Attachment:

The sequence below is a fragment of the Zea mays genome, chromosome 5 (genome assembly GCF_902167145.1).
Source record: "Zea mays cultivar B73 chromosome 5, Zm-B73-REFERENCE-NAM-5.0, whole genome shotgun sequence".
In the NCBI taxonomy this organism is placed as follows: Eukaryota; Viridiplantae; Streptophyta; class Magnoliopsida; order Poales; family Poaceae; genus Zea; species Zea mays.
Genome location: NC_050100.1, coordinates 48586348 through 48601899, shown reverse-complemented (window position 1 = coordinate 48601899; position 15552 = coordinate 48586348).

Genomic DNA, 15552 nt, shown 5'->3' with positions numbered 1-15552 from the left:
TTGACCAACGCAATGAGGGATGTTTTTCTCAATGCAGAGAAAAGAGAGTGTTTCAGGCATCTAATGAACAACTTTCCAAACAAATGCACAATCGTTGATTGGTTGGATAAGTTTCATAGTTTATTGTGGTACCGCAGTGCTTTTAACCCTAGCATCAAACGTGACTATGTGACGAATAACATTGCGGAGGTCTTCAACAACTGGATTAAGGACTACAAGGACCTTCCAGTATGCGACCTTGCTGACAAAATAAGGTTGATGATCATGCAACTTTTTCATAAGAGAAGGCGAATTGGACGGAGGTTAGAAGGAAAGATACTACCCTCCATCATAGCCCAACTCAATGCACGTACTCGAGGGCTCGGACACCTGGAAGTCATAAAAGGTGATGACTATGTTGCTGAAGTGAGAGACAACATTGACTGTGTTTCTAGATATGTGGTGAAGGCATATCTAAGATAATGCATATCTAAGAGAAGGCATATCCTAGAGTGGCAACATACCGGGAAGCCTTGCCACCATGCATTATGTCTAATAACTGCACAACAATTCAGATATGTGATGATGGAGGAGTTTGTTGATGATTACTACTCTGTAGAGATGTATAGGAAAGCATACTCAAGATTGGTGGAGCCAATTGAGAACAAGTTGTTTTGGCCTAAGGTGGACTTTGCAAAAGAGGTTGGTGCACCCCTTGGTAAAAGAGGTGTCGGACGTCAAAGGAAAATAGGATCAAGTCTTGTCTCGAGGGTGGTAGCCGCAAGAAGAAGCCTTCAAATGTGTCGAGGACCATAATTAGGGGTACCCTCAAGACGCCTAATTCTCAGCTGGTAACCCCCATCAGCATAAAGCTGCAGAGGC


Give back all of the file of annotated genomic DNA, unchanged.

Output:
The sequence below is a fragment of the Zea mays genome, chromosome 5 (genome assembly GCF_902167145.1).
Source record: "Zea mays cultivar B73 chromosome 5, Zm-B73-REFERENCE-NAM-5.0, whole genome shotgun sequence".
In the NCBI taxonomy this organism is placed as follows: Eukaryota; Viridiplantae; Streptophyta; class Magnoliopsida; order Poales; family Poaceae; genus Zea; species Zea mays.
Genome location: NC_050100.1, coordinates 48586348 through 48601899, shown reverse-complemented (window position 1 = coordinate 48601899; position 15552 = coordinate 48586348).

Genomic DNA, 15552 nt, shown 5'->3' with positions numbered 1-15552 from the left:
TTGACCAACGCAATGAGGGATGTTTTTCTCAATGCAGAGAAAAGAGAGTGTTTCAGGCATCTAATGAACAACTTTCCAAACAAATGCACAATCGTTGATTGGTTGGATAAGTTTCATAGTTTATTGTGGTACCGCAGTGCTTTTAACCCTAGCATCAAACGTGACTATGTGACGAATAACATTGCGGAGGTCTTCAACAACTGGATTAAGGACTACAAGGACCTTCCAGTATGCGACCTTGCTGACAAAATAAGGTTGATGATCATGCAACTTTTTCATAAGAGAAGGCGAATTGGACGGAGGTTAGAAGGAAAGATACTACCCTCCATCATAGCCCAACTCAATGCACGTACTCGAGGGCTCGGACACCTGGAAGTCATAAAAGGTGATGACTATGTTGCTGAAGTGAGAGACAACATTGACTGTGTTTCTAGATATGTGGTGAAGGCATATCTAAGATAATGCATATCTAAGAGAAGGCATATCCTAGAGTGGCAACATACCGGGAAGCCTTGCCACCATGCATTATGTCTAATAACTGCACAACAATTCAGATATGTGATGATGGAGGAGTTTGTTGATGATTACTACTCTGTAGAGATGTATAGGAAAGCATACTCAAGATTGGTGGAGCCAATTGAGAACAAGTTGTTTTGGCCTAAGGTGGACTTTGCAAAAGAGGTTGGTGCACCCCTTGGTAAAAGAGGTGTCGGACGTCAAAGGAAAATAGGATCAAGTCTTGTCTCGAGGGTGGTAGCCGCAAGAAGAAGCCTTCAAATGTGTCGAGGACCATAATTAGGGGTACCCTCAAGACGCCTAATTCTCAGCTGGTAACCCCCATCAGCATAAAGCTGCAGAGGC